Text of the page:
DOUAI, France (Reuters) - A Frenchman with multiple pedophilia convictions went on trial on Monday over the kidnap and rape of a 5-year-old boy, a case that has prompted some in government to consider castration for repeat sex offenders.
Francis Evrard, 63, has spent half of his life behind bars for sexually abusing children. In August 2007, just days after his release from prison, he kidnapped a boy in the northern town of Roubaix, locked him in a garage, drugged him and raped him.
"The time has come for me to say that it's true, yes. I did it, but I can't explain why. I have impulses," Evrard told the court at the start of his trial in the northern town of Douai.
The case caused such outrage in French public opinion that the government rushed out new legislation in response in 2008 that allows authorities to keep criminals in jail after the end of their term, if they are deemed to remain a threat to society.
That was criticized by lawyers and human rights activists who said it challenged fundamental principles of justice, but Evrard is now being cited as a reason for the government to take new measures against repeat sex offenders.
Evrard wrote to President Nicolas Sarkozy this month asking for his testicles to be surgically removed to free him from his pedophile impulses. Surgical castration is illegal in France and the president has not commented publicly on the request.
Mustafa Kocacurt, the father of his 5-year-old victim denounced Evrard's letter as a stunt aimed at obtaining a more lenient sentence, pointing out that Evrard had made the request two years after his crime but days before his trial.
"The justice system should do what it has to do and make sure that this man never gets out of jail again. He has already caused too much pain," Kocacurt told reporters at the court.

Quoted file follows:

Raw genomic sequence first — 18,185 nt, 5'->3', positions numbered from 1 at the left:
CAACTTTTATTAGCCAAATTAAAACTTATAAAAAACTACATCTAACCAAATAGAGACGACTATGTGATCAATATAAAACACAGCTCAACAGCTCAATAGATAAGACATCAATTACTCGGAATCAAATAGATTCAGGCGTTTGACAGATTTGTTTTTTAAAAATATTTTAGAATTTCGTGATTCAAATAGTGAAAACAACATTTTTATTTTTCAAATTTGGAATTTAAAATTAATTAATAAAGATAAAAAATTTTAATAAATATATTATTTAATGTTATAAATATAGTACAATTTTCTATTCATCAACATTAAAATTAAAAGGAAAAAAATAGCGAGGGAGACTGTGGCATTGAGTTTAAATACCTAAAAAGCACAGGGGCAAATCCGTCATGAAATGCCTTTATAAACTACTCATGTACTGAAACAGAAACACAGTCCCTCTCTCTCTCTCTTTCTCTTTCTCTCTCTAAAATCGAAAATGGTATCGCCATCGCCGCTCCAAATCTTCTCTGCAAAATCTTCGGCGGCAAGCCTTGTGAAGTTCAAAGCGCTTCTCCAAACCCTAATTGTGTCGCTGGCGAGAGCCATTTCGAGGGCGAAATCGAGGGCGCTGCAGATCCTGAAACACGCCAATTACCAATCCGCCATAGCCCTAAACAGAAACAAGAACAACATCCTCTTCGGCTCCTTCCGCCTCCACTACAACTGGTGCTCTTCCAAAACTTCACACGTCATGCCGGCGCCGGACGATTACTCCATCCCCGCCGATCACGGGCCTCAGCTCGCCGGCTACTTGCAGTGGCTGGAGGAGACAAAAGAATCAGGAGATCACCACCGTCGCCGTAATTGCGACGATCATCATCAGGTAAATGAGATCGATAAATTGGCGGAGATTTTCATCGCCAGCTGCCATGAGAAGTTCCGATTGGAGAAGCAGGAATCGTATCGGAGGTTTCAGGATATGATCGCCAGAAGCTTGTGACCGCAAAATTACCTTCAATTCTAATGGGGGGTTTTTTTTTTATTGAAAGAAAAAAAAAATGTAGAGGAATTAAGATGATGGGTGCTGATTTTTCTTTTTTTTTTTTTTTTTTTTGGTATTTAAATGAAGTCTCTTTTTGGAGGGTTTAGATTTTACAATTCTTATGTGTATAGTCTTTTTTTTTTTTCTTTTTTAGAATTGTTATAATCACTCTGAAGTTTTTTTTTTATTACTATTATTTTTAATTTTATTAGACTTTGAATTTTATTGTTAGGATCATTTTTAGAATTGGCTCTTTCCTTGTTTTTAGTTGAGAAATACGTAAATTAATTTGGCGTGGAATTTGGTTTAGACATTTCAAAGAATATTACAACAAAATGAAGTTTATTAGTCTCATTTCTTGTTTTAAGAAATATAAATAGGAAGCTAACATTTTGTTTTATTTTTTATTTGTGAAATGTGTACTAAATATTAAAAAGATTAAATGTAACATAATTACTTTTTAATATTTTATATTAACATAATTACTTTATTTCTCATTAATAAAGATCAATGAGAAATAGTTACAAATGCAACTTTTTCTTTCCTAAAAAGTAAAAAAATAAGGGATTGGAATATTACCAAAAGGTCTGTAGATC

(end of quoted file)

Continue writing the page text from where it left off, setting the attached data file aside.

France, along with a number of other European countries including Sweden and Denmark, already allows "chemical castration" or the use of drugs to lower the sex drive of offenders who agree to it.
But Evrard's letter and his trial, as well as a separate case in September in which a woman was abducted and strangled by a recently released rapist, have prompted senior ministers to advocate beefing up possible punishments against sex offenders.
Prime Minister Francois Fillon said the government was considering forcing some of them to undergo chemical castration, while Justice Minister Michele Alliot-Marie said the option of physical castration should be debated, including in parliament.
Sarkozy, a former interior minister, rose to power on his "tough on crime" credentials. He and his government have been widely criticized for churning out ill-considered new laws as populist, knee-jerk reactions to public outrage over crimes.
Former Justice Minister Robert Badinter, the man behind the abolition of the death penalty in France, spoke out on Monday against the drive toward new castration rules.
"We don't mutilate human beings ... in our societies," Badinter said on Europe 1 radio, adding that it was not for Evrard to decide his own fate.
"He will answer for his crime and I think that at his age, he's not going to enjoy freedom again anytime soon, if at all."
(Writing by Estelle Shirbon; Editing by Jon Boyle)